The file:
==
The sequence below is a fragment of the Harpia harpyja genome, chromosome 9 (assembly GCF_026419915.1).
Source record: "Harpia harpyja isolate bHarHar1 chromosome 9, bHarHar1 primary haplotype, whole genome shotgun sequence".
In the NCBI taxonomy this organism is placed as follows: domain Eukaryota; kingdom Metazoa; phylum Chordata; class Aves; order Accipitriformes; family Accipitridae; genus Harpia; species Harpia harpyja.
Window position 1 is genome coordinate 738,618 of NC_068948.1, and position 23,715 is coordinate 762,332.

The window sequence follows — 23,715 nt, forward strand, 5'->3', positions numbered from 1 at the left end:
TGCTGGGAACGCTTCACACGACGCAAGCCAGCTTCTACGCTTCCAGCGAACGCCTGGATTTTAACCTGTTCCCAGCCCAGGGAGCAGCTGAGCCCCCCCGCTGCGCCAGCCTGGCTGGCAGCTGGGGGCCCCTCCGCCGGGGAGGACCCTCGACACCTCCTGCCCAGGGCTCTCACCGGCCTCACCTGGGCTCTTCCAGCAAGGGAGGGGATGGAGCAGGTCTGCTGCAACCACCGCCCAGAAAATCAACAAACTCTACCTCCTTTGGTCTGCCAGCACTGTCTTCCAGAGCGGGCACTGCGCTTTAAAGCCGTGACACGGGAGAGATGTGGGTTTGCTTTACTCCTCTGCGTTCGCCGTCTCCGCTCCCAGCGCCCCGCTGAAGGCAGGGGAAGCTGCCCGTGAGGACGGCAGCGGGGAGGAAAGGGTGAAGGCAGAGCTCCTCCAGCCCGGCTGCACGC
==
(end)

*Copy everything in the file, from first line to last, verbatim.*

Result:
The sequence below is a fragment of the Harpia harpyja genome, chromosome 9 (assembly GCF_026419915.1).
Source record: "Harpia harpyja isolate bHarHar1 chromosome 9, bHarHar1 primary haplotype, whole genome shotgun sequence".
In the NCBI taxonomy this organism is placed as follows: domain Eukaryota; kingdom Metazoa; phylum Chordata; class Aves; order Accipitriformes; family Accipitridae; genus Harpia; species Harpia harpyja.
Window position 1 is genome coordinate 738,618 of NC_068948.1, and position 23,715 is coordinate 762,332.

The window sequence follows — 23,715 nt, forward strand, 5'->3', positions numbered from 1 at the left end:
TGCTGGGAACGCTTCACACGACGCAAGCCAGCTTCTACGCTTCCAGCGAACGCCTGGATTTTAACCTGTTCCCAGCCCAGGGAGCAGCTGAGCCCCCCCGCTGCGCCAGCCTGGCTGGCAGCTGGGGGCCCCTCCGCCGGGGAGGACCCTCGACACCTCCTGCCCAGGGCTCTCACCGGCCTCACCTGGGCTCTTCCAGCAAGGGAGGGGATGGAGCAGGTCTGCTGCAACCACCGCCCAGAAAATCAACAAACTCTACCTCCTTTGGTCTGCCAGCACTGTCTTCCAGAGCGGGCACTGCGCTTTAAAGCCGTGACACGGGAGAGATGTGGGTTTGCTTTACTCCTCTGCGTTCGCCGTCTCCGCTCCCAGCGCCCCGCTGAAGGCAGGGGAAGCTGCCCGTGAGGACGGCAGCGGGGAGGAAAGGGTGAAGGCAGAGCTCCTCCAGCCCGGCTGCACGC